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  • Alexander Smith

Burgundy I love you but darn you are expensive


So I am told this is a good wine....

So as most of you know I am currently on the Master of Bourgogne Course. This course given by the Wine Scholar Guild is the most extensive course on the Burgundy region available online, and has knowledge at both MS and MW level. The standard is really very high, and I must admit for a region which consists of mainly two grapes: Chardonnay and Pinot Noir, wow this is complicated. Tell me the difference between a lieu-dit and a climate and you might just pass the exam. Saying that I am loving the challenge, however, when it comes to tasting Burgundy, I am lagging a bit.


There are a few issues I have encountered:


1) The number of wines - This is a huge problem since you do not just have a few Appellations but 100s. Numbers move around, however, the following are not that far off:

- 7 Regional A.O.C: ex: Bourgogne, Bourgogne Aligote, Cremant de Bourgogne

- 44 Village A.O.Cs: ex: Chablis, Irancy, Nuit-Saint-Georges

- 640 Premier Cru Climats (which come under the Village A.O.Cs ex: Mercurey 1er Cru Clos du Roy, Chablis 1er Cru Fourchaume

- 32 Grand Cru A.O.Cs ex: Chambertin, Musigny and Corton


2) This is not pop-n-pour country - These wines need time in the cellar to develop, so drinking a 2015 Premier Cru should be classified as a sin. There are of course exceptions, however, expect to wait a minimum of 8-10 years for a 1er Cru and even longer for a Grand Cru!


3) Price - A good village wine will cost between $50-100, Premier Cru: $75-450 and Grand Cru: $250-$$$$. Again, there are some exceptions but this is a good guideline.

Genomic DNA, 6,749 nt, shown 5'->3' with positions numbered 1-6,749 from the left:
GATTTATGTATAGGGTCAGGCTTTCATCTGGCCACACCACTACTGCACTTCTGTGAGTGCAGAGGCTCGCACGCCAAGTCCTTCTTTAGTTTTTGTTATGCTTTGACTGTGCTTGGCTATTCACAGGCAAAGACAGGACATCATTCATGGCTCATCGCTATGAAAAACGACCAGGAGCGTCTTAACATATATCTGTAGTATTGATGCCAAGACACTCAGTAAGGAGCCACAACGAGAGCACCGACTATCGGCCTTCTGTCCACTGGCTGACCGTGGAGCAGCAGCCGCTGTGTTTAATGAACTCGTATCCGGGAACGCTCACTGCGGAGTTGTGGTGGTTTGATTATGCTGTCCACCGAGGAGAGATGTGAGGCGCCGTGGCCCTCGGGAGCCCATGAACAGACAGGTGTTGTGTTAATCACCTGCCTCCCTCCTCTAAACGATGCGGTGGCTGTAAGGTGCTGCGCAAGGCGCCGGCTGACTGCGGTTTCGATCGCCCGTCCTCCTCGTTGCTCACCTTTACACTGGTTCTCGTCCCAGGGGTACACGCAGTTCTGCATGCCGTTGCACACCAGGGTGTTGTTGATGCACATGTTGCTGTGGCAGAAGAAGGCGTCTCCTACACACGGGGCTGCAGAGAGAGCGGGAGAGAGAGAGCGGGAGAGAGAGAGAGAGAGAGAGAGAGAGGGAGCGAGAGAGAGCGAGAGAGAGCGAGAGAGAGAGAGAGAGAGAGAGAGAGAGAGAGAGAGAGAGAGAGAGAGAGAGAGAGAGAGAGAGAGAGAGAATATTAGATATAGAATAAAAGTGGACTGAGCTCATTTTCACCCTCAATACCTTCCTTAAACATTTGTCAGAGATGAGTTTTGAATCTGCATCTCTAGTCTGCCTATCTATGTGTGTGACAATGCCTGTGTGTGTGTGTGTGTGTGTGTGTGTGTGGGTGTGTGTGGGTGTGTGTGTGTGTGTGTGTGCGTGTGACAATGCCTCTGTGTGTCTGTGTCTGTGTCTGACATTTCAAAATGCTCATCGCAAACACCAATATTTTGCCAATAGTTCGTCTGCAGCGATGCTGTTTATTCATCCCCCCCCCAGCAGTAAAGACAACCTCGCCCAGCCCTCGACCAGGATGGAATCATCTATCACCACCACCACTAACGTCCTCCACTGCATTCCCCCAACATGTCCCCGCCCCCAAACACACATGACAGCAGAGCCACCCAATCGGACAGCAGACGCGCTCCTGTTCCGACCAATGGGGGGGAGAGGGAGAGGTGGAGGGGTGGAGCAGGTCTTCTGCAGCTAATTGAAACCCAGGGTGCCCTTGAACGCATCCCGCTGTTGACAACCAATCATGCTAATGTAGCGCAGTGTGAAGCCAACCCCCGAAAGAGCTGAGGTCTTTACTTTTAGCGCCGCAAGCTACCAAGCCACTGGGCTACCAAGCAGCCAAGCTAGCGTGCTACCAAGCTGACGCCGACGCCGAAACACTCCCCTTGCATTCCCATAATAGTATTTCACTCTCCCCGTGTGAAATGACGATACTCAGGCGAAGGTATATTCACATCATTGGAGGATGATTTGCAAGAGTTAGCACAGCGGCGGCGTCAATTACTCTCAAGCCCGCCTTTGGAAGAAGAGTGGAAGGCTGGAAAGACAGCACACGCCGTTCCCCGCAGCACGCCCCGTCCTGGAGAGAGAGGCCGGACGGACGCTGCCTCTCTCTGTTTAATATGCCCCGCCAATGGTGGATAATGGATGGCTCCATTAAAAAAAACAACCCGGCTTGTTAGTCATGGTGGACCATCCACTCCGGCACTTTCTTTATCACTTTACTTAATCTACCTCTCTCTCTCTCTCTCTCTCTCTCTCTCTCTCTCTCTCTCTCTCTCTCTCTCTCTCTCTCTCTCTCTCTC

So what is my approach? Luckily 2017 is a classic vintage and most village wines should be accessible earlier than other vintages. Will they be in a perfect drinking window? No, but they should certainly provide a good expression of each Appellation.


Dujac Morey-Saint-Denis 2016

With the prices of Burgundy increasing year after year, the challenge is finding wines at a reasonable price. Luckily with a bit of research, I believe there are a few regions that still offer fantastic value.


1) Chablis - You cannot get more pure than a Chablis. A classic Chablis has a range of tasting notes but often citrus, pear, wet stone, striking minerality, bright, clean, and lean come to mind. The Village wines can be found for around $20-30, Premier Cru from $30-60, and Grand Cru from $60-130. These are crazy prices, and most wines are accessible earlier compared to their southern cousins. My recommended producers include La Chablisienne, Droin, and Pattes Loup.


2) Mercury - Located in the Cote Chalonnaise, this majority red wine-producing Appellation produces fruity, bright, and early drinking Pinot Noir at a cost that will not break the bank. A Village Mercury will set you back around $30 and a Premier Cru around $60. My recommended producers include Domaine Faiveley and Chateau de Chamirey


3) Macon-Lugny - At the southern end of Burgundy. The Chardonnay here is easy-drinking, soft and round with tropical fruits and ripe orchard fruit notes. A good Macon costs around $25, there are no Premier Cru, but heck who needs a Premier Cru when you can get this much quality at just $25, and that's what I am drinking tonight. My recommended producers include Olivier Laflaive and Joseph Drouhin.


So Burgundy is expensive, but if you look hard you will find some phenomenal bargains.


Finally here is a 6-hour video of sheep within the Shafer Vineyards in Napa, California.


Did not see that one coming did ya?

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